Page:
The Millennium Whole Earth CatalogHoward Rhinegold
Edited by Howard Rheingold, who wrote this introduction:
If you want to maintain independence in the era of large institutions and think fresh thoughts in the age of mass media, you are going to need good tools. Since 1968, Whole Earth Catalogs have transformed the world, one person at a time, by introducing world-changers to world-changing tools.
Whole Earth is a network of experts who find, evaluate, and share tools and ideas. Over the past twenty-five years, we have coevolved a worldwide community of information hunters and gatherers. This community now focuses upon what we need to know to build our own practical utopias in the 1990s and beyond.
The Millennium Whole Earth Catalog integrates the best tools from the past twenty-five years with the best tools for the next twenty-five years, including old Whole Earth Catalog standards such as environmental restoration, community-building, whole systems thinking, and medical self-care as well as new categories of resources such as backyard biodiversity, electronic mail, eco-tourism, and green investing.
Watersheds are still important. Ancient forests are still important. Technology policies and cheap telecommunication software are important too, these days. Some people who are trying to take the world in their hands are out in the rainforests. Many world-changers are in cities and suburbs; they have tools and lore to share, too. Others are in cyberspace. Here are the field reports, recommendations, and reviews from the ethnobotanists in the Amazon and the cybernauts of the Internet.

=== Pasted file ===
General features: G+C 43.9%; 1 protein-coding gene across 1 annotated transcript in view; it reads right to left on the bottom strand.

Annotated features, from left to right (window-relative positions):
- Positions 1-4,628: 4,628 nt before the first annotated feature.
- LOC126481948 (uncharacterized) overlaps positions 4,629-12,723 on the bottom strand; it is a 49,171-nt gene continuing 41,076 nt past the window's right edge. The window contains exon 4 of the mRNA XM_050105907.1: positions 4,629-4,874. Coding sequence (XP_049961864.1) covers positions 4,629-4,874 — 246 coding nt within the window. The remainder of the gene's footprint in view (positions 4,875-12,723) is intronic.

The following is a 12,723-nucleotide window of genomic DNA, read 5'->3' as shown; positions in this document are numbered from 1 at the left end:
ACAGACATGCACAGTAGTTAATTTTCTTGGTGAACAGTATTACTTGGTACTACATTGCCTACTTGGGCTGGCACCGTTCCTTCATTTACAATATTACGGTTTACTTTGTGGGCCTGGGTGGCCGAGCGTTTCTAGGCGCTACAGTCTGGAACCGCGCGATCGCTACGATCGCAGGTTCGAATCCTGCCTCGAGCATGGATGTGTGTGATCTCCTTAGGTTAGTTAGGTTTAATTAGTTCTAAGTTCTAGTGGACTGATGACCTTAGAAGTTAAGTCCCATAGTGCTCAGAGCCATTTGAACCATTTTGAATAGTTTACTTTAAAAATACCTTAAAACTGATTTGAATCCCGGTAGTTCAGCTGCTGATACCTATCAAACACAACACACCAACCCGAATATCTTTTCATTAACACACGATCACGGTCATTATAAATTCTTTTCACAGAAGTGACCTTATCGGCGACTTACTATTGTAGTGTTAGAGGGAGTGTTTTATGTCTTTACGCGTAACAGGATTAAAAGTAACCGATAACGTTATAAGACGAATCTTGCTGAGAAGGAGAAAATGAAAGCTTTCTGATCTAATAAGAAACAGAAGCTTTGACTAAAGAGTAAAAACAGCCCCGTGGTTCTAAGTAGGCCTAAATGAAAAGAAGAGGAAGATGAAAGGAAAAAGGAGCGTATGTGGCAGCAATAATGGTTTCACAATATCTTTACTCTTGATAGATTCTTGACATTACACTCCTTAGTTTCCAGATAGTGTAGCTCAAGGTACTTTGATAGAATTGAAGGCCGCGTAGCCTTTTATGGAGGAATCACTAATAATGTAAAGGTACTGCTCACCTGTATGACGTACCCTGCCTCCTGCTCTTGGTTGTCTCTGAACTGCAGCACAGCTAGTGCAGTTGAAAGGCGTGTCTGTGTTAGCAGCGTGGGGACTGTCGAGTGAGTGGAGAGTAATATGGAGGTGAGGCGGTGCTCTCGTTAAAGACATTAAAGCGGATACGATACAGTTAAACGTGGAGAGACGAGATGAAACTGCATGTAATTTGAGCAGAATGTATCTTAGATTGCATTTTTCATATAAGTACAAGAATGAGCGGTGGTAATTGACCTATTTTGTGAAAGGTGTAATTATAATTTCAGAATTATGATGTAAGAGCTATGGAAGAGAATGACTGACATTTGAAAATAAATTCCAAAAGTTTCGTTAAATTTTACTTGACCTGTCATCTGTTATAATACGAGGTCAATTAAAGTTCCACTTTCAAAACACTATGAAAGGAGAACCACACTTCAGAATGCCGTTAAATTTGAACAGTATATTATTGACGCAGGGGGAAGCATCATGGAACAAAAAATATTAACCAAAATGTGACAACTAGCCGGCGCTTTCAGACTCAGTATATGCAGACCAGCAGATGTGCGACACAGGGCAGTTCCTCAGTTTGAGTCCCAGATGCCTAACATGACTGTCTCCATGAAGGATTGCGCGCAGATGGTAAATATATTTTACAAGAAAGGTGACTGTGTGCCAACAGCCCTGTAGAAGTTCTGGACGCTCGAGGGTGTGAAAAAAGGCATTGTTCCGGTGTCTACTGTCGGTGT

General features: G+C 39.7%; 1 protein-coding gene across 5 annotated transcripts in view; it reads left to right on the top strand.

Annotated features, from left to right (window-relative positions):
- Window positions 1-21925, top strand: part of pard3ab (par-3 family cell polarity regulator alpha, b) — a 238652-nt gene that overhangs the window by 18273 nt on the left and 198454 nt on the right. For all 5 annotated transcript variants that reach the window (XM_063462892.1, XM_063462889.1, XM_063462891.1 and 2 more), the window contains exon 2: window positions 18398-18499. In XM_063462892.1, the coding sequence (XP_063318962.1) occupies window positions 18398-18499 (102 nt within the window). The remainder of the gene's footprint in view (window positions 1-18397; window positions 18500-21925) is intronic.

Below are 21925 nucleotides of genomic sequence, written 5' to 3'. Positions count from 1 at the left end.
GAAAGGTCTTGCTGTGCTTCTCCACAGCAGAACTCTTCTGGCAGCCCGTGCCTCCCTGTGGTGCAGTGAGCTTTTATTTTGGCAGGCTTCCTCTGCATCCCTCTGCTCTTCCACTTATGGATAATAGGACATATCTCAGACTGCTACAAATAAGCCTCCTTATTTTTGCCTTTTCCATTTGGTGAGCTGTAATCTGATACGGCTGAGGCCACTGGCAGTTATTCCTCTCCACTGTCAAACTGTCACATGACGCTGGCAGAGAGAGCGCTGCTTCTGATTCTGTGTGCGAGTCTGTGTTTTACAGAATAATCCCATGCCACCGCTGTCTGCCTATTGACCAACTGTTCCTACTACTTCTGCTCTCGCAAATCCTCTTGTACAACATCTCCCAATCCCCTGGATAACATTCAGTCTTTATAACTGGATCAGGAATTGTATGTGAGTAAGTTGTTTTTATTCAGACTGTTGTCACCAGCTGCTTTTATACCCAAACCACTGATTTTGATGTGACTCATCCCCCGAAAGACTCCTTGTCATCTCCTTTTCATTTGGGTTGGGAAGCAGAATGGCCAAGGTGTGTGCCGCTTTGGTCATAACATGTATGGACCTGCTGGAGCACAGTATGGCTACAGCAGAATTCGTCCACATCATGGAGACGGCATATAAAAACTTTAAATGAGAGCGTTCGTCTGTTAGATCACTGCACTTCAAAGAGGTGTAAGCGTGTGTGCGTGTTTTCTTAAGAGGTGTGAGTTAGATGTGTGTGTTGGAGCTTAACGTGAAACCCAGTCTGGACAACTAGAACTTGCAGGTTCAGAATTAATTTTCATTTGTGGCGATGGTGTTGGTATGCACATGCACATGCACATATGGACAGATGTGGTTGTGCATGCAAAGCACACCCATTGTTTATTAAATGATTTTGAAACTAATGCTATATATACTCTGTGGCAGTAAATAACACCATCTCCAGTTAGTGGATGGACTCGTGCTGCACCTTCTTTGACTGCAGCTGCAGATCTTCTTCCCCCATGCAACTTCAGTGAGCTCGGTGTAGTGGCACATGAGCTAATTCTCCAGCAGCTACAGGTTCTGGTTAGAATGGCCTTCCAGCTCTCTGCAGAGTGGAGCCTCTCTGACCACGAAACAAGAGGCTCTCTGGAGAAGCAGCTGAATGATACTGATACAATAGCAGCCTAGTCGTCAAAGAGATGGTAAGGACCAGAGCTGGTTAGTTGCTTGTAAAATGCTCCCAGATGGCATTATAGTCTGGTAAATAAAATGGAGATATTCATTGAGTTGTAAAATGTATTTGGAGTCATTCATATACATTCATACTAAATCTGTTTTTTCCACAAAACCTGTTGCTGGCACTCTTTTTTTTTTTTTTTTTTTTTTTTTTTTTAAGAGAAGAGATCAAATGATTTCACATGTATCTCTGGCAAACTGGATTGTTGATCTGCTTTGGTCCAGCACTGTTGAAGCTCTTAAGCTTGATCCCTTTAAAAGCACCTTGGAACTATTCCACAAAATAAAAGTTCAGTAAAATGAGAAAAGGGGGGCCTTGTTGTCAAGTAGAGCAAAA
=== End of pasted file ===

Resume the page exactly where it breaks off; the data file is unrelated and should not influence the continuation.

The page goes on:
Given the tools we show you here, you (or your family, village, community) have the power to influence the thoughts and beliefs of others. The price of computing power has dropped so far since the first Whole Earth Catalog that we have entered the era of desktop everything: desktop publishing, desktop audio, desktop video. Book publishing, radio and television production, and music distribution used to require buildings full of heavy machinery. Communications capabilities that once were reserved for government or corporate elites now reside on tens of millions of citizens' desktops.
Here are the tools for producing knowledge, reporting and broadcasting the news as you see it, and creating communities according to your own values and ideals. Here we point to what you need to know to design, print, and bind books, and how to distribute them. Here's how to set up a computer bulletin-board system and link it to the world's interconnected computer networks, and why a librarian, a political activist, an environmental scientist, might want to do so. Here's how to equip your own digital audio studio, press your own CDs, distribute your own media; how to turn a desktop computer into a television editing console; how to create and publish a zine, build a pirate radio station, set up a village satellite uplink, organize a street-theater troupe.
New tools are not necessarily high-technology. Part of what you need to know to protect your privacy today involves knowing how to use your Social Security number (and how not to use it). Good information about sex in the AIDS era, good information about substance abuse that neither demonizes nor glorifies drugs, information about how to organize a grassroots political movement, information about birth and death, parenting, preserving and restoring ecosystems, are all appropriate to the zeitgeist of the third millennium. And none of this information is about high technology.
We're still talking about the environment, but now that we aren't alone in that concern, our job is to cut through the glut of environmental books, magazines, organizations, and to continue to point out the best and the most effective. We're talking about new ways to revitalize corporations, ways to install more sustainable home energy systems, ways for citizens to protect their privacy in the face of invasive technologies. We're still talking about home schooling, but we're also talking about transforming schools and lifelong education. We're still committed to helping people think and act independently. We still believe we're learning how to steer spaceship Earth.
- This is a used book in good condition
- Published by Harper Collins (1994)
- 384 pages
- 11.5 x 15 inches